Official State Documents

Other indicia that Mr. DeLuca intended to make Arizona his permanent home are also absent. He has not registered to vote in Arizona, nor does he have an Arizona driver's license. S. DeLuca Dep. at 99:3-11; 106: 7-10. His passport does not indicate that he is a resident of Arizona. Id. While Mr. DeLuca does have an Arizona identification card that was issued on or about May 27, 2014, months after this lawsuit was filed, and it lists as his address, not the house that he rents in Arizona, but MCS's current mailing address. Id. 99:22-100:3. Mr. DeLuca's lack of official documentation as a resident of Arizona belies his claim that it is his domicile.


Mr. DeLuca continues to receive mail at the Chestnut apartment, including magazines and billing statements. Id. at 122:20-123:2. A tax document labeled "important" addressed to him from Wells Fargo was sent to the Chestnut apartment on May 17, 2013. Id. at 195:18-196:7. While Mr. DeLuca has supplied an Arizona address to the companies with which he has credit cards, the address he has given them is not the address of the house he rents there, but the business address of MCS. Id. at 204:4-6. According to Mr. DeLuca, he has personal mail delivered to his office because it is "more convenient, " but as above, the choice to have personal mail delivered to a business address is at odds with his claim that Arizona is his permanent home for anything other than his business life. Id. at 319:19-321:5.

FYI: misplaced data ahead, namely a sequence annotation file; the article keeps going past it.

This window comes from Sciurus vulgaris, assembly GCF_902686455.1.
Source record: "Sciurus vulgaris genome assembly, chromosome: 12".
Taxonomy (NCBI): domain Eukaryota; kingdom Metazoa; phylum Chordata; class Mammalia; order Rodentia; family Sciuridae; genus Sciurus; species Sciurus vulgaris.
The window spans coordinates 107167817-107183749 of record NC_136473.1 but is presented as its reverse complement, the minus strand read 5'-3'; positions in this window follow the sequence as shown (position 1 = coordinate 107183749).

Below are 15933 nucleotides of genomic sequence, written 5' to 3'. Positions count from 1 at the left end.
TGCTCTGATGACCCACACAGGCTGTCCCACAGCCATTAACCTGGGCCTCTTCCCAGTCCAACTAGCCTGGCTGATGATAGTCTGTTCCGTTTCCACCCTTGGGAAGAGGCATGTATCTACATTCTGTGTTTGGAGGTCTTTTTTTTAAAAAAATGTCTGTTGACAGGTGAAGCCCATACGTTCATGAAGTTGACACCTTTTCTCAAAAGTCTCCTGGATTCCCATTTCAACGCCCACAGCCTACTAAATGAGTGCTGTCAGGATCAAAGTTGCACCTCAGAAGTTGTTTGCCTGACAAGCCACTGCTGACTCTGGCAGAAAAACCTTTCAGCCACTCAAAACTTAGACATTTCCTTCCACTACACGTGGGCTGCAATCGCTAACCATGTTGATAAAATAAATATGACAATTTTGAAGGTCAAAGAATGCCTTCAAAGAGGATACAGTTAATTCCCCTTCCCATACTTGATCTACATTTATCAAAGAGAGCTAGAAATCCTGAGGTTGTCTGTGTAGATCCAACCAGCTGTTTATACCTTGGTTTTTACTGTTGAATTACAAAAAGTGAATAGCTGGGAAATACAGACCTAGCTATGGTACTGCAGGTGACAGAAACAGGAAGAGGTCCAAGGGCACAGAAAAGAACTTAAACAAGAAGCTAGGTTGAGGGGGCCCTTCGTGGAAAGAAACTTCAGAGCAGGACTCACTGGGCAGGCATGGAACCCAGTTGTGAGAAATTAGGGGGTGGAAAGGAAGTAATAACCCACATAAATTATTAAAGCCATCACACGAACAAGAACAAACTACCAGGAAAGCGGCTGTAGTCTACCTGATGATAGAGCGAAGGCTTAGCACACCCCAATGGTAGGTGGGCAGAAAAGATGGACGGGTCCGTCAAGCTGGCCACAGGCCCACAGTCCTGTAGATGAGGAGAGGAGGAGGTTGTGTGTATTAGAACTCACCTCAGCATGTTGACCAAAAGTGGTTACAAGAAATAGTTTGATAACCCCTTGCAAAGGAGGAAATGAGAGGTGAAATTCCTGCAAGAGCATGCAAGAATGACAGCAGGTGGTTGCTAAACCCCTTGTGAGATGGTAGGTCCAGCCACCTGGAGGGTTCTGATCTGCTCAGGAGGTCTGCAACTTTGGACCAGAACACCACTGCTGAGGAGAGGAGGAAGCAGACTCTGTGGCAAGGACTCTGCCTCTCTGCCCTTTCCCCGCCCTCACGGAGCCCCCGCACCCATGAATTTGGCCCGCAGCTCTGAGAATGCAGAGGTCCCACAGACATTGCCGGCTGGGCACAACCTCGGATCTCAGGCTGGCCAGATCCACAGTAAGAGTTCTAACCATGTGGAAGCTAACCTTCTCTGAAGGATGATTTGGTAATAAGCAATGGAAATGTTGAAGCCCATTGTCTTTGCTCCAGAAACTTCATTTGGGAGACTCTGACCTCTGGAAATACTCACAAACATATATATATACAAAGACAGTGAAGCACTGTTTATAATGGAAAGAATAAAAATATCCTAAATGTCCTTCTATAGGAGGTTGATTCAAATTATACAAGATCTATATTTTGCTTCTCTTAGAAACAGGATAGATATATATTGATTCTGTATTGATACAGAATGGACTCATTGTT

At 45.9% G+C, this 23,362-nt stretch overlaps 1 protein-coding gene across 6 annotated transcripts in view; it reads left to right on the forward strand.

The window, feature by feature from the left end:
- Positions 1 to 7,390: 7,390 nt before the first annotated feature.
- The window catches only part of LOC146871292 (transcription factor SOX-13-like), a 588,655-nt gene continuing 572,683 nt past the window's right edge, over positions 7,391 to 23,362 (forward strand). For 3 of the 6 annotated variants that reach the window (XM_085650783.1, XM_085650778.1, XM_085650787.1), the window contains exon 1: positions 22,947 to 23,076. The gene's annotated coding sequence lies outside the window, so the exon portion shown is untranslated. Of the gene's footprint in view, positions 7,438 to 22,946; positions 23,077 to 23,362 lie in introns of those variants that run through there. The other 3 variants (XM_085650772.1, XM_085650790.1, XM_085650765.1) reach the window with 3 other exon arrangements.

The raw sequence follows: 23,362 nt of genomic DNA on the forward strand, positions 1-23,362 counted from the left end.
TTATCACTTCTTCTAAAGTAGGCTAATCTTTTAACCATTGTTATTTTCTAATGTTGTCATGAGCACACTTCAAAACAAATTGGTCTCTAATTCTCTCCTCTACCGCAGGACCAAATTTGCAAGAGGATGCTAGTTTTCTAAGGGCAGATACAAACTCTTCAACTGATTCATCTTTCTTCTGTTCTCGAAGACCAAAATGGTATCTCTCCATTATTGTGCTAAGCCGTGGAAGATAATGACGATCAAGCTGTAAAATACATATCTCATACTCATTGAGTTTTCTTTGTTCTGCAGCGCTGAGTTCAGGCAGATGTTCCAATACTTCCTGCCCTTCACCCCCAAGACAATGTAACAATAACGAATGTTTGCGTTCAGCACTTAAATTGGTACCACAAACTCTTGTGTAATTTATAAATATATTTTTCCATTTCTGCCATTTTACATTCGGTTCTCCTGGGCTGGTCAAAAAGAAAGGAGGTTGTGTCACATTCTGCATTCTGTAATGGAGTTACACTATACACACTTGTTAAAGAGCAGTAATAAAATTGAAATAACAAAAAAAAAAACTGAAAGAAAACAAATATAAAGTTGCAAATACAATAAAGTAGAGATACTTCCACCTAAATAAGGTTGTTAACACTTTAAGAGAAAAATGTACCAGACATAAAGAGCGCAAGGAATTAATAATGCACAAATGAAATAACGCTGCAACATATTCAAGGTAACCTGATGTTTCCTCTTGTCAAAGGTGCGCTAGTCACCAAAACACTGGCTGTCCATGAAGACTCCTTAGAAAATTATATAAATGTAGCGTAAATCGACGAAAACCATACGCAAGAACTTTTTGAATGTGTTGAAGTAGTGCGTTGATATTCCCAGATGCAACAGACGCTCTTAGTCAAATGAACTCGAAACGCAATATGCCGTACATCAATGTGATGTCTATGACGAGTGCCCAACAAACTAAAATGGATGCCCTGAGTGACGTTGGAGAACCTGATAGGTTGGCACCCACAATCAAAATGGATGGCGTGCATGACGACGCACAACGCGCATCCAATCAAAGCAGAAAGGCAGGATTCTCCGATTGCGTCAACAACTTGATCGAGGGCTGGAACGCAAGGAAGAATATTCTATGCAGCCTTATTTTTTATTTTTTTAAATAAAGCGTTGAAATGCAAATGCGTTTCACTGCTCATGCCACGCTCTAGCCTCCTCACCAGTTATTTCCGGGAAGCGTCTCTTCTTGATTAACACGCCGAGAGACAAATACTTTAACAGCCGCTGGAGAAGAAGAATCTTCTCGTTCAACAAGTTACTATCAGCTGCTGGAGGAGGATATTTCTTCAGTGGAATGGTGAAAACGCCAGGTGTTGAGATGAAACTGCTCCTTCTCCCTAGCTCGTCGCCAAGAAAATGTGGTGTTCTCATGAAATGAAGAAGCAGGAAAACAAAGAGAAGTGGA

Financial Records

Mr. DeLuca's financial records indicate that as of the date the Complaint was filed, credit card companies and banks holding accounts in his name listed the Chestnut apartment as his official mailing address. See e.g., Id. at 176:21-177:5; 180:19-181. While Mr. DeLuca stated that he had eventually updated his address information with those entities, he was unable to identify when he made those changes. Id. at 166:3-5.


For his 2013 estimated federal taxes, Mr. DeLuca listed the Chestnut apartment as his address on the Form 1040-ES and enclosed a check dated September 2013 from his personal checking account, which also listed the Chestnut apartment as his address. Id. at 289:12-290:18. Mr. DeLuca also paid taxes to the Illinois Department of Revenue in October 2013. Id. at 232:12-16. While Mr. DeLuca subsequently made an estimated tax payment to the state of Arizona on January 15, 2014, that payment was made one month after Plaintiff's Complaint was filed, casting some doubt on Mr. DeLuca's motives for making that payment, considering that a tax payment in Arizona would bolster his domicile argument. Id. at 236:15-237:19.